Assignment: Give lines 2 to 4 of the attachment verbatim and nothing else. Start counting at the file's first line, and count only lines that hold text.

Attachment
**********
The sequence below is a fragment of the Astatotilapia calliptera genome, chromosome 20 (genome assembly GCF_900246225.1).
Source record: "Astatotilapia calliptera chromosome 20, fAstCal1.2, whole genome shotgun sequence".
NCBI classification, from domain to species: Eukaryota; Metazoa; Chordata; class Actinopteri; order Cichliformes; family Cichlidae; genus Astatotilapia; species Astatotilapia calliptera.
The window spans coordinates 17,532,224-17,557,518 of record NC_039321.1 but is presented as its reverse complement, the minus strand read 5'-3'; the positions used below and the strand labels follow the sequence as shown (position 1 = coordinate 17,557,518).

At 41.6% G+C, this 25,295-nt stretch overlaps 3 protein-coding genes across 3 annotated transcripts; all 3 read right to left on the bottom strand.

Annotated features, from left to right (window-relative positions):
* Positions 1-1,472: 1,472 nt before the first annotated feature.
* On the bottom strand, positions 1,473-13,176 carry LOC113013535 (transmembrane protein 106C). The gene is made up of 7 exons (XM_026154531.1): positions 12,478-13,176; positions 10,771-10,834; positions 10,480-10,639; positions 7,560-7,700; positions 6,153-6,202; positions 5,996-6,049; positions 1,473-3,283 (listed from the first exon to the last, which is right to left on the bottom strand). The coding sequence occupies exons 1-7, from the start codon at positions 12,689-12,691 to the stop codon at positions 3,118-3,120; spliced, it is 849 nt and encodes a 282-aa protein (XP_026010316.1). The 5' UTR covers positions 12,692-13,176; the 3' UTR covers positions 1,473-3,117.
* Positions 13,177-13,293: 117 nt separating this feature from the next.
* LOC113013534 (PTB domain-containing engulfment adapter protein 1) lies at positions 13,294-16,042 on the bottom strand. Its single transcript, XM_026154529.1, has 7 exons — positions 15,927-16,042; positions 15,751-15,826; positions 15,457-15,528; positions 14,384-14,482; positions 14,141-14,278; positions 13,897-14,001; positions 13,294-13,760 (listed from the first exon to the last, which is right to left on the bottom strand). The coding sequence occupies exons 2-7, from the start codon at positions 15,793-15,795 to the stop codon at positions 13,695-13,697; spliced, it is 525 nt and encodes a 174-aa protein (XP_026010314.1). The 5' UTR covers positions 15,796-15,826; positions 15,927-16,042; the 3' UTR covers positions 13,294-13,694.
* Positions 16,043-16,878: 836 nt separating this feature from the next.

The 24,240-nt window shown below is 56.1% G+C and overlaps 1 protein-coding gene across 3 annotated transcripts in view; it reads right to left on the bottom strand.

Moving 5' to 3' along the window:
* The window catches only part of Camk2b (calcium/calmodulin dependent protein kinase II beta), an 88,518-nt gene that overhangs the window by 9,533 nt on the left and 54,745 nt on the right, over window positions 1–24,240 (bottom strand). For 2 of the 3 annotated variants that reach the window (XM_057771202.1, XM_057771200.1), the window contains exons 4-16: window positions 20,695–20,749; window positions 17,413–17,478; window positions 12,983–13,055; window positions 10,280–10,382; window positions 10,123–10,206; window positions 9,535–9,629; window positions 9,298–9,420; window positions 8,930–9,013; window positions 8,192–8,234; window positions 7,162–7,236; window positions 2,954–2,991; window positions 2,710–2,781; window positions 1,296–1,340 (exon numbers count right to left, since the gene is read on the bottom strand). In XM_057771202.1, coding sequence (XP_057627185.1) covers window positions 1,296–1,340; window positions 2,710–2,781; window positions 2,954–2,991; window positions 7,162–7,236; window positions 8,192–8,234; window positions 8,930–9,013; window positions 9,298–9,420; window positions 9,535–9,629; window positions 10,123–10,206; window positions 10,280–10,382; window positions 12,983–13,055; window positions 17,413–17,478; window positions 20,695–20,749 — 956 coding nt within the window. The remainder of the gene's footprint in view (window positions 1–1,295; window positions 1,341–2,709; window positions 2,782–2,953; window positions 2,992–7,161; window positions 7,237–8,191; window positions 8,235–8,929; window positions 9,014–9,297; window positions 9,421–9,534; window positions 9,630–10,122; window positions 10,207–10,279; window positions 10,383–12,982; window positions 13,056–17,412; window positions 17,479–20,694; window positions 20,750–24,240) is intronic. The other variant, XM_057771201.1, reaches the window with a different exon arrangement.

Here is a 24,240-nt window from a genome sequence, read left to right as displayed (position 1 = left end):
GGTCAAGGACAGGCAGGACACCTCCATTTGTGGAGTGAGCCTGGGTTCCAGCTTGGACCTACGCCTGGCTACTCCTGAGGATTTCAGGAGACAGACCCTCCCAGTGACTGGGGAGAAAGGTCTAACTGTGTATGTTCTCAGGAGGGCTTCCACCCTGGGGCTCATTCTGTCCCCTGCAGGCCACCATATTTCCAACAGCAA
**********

Source record: "Astatotilapia calliptera chromosome 20, fAstCal1.2, whole genome shotgun sequence".
NCBI classification, from domain to species: Eukaryota; Metazoa; Chordata; class Actinopteri; order Cichliformes; family Cichlidae; genus Astatotilapia; species Astatotilapia calliptera.
The window spans coordinates 17,532,224-17,557,518 of record NC_039321.1 but is presented as its reverse complement, the minus strand read 5'-3'; the positions used below and the strand labels follow the sequence as shown (position 1 = coordinate 17,557,518).